Marcus Robinson (pictured), the first person to be granted relief under North Carolina’s trailblazing Racial Justice Act, has died. Robinson, who was sentenced to death in 1994 for a crime he committed shortly after turning 18, died June 9, 2022. He was 49 years old.

An obituary by his family and a tribute by his attorneys remembered Robinson for his devotion to his family and his sense of humor, as well as his role in challenging the racial disparities in North Carolina’s death penalty.

According to the Center for Death Penalty Litigation, “Marcus was portrayed as a cold-blooded Black man on the hunt for a white victim. Prosecutors intentionally removed Black jurors who might have been more likely to see Marcus as human.” In 2009, North Carolina passed the Racial Justice Act (RJA), a law that permitted death-row prisoners to bring post-conviction claims based on evidence, including statistical studies, that racial bias was a significant factor that contributed to their sentences. In 2012, Judge Gregory Weeks overturned Robinson’s death sentence, finding “that race was a significant factor in prosecutorial decisions to exercise peremptory strikes in Robinson’s capital trial.”

Robinson became the first person resentenced to life without parole under North Carolina’s Racial Justice Act.

In the years between the law’s passage and Judge Weeks’ ruling in Robinson’s case, partisan control of the legislature had shifted. The new Republican majority amended the law to make it more difficult for prisoners to prove racial bias. Even under the higher standard of proof, the next three prisoners whose cases were heard also succeeded in overturning their death sentences. In response, the legislature fully repealed the law and designated the repeal as retroactive, reinstating the death sentences of Robinson and three others. They appealed to the North Carolina Supreme Court.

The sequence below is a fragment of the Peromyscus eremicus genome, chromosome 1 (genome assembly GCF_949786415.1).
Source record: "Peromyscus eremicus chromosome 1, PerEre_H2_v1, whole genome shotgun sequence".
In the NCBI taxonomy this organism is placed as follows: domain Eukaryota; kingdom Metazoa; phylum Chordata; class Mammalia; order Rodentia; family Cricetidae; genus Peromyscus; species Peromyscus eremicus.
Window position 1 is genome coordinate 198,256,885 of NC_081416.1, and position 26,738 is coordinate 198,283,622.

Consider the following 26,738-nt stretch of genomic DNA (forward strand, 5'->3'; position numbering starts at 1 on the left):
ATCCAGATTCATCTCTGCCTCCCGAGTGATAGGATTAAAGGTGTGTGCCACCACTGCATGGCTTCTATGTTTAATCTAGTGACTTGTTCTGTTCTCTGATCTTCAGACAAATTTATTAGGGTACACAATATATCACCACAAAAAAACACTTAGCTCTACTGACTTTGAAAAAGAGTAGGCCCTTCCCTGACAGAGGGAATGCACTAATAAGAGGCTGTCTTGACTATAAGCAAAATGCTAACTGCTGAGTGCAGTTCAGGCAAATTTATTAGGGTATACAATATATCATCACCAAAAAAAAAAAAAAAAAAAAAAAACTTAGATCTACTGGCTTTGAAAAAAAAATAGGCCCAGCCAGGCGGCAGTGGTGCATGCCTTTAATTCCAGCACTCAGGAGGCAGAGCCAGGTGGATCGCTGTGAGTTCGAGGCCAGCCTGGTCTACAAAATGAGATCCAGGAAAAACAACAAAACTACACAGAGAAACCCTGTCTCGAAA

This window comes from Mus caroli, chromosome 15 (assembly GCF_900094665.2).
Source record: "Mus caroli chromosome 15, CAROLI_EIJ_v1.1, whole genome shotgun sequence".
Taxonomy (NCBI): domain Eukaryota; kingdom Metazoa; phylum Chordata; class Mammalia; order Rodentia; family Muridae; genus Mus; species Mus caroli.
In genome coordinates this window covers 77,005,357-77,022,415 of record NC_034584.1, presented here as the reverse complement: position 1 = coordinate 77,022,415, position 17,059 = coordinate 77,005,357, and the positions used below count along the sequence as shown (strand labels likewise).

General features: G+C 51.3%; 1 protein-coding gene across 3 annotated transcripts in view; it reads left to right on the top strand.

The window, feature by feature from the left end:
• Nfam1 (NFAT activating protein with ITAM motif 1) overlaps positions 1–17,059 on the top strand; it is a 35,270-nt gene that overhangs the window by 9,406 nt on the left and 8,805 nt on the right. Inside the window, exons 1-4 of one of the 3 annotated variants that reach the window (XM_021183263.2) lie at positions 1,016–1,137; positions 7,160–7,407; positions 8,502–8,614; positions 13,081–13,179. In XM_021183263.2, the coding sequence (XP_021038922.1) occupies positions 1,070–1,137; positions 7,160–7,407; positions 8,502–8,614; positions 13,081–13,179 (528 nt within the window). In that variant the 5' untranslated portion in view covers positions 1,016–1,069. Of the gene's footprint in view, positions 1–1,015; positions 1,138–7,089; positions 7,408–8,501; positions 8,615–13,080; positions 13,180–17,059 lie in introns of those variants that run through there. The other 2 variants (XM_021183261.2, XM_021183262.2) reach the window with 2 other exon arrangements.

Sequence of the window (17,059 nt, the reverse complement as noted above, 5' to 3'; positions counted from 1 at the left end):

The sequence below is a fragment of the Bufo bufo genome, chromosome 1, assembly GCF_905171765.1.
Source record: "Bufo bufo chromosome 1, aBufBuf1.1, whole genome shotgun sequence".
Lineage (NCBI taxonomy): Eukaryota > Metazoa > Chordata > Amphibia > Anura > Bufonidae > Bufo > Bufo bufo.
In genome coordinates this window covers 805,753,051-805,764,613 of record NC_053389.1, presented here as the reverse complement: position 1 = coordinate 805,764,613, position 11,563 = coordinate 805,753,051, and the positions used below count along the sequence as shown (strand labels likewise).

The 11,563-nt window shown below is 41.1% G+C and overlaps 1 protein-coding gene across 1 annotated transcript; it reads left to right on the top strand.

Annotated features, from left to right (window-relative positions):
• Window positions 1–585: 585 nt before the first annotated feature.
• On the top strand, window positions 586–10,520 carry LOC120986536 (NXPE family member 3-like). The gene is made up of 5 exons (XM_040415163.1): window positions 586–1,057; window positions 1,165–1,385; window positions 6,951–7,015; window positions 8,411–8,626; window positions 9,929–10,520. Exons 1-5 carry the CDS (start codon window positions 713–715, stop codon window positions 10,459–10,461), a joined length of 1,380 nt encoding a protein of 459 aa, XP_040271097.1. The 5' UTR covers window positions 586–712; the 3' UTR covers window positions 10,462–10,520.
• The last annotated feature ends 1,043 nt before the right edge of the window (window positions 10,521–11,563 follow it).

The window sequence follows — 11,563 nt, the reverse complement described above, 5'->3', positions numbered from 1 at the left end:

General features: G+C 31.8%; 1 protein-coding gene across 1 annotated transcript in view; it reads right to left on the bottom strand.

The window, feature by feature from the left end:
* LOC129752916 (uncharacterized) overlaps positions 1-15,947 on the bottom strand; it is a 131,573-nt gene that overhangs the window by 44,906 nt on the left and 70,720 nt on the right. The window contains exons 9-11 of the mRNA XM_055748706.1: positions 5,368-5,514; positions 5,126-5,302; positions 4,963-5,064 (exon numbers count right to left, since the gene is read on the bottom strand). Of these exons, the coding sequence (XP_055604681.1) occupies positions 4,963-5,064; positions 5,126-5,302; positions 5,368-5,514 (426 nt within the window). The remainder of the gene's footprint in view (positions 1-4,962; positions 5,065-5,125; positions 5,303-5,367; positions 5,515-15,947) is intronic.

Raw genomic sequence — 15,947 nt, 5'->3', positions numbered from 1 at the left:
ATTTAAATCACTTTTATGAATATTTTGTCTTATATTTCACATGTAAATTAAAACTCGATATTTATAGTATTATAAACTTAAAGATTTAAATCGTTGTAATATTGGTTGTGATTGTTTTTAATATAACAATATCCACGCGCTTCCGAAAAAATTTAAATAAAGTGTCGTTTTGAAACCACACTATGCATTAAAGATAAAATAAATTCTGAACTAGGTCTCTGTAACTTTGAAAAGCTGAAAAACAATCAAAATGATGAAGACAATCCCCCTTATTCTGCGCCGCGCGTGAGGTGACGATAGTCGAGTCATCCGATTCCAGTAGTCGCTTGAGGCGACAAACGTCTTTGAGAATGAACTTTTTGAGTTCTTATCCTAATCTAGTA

In August 2020, the North Carolina Supreme Court struck down the retroactive repeal of the RJA. Chief Justice Cheri Beasley wrote for the majority, saying, “Today, we are not asked to pass on the wisdom of repealing a statutory mechanism for rooting out the insidious vestiges of racism in the implementation of our state’s most extreme punishment. That decision is for the General Assembly. Instead, this Court must decide whether the North Carolina Constitution allows for that repeal to be retroactive. We hold that it does not. … Once the trial court found that Robinson had proven all of the essential elements under the RJA to bar the imposition of the death penalty,” she wrote, “[he] was legally entitled to the imposition of a life sentence.”

Attorney David Weiss recounted his experience informing Robinson that he would no longer face execution: “Marcus said he was excited, grateful, thankful, and elated. He rattled off this string of adjectives. In retrospect, I wonder how happy he really was to be serving a life without parole sentence, whether he was saying that more for our benefit. Life in prison was really hard for Marcus.”

Robinson’s family wrote, “Marcus believed the law could bring real change to North Carolina, and embraced his role in the broader struggle for racial justice.”


Kristin Collins, Remembering Marcus Robinson, who helped expose death penal­ty racism, Center for Death Penalty Litigation, July 1, 2022; Obituary, Marcus Reymond Robinson, Fayetteville Observer, June 232022.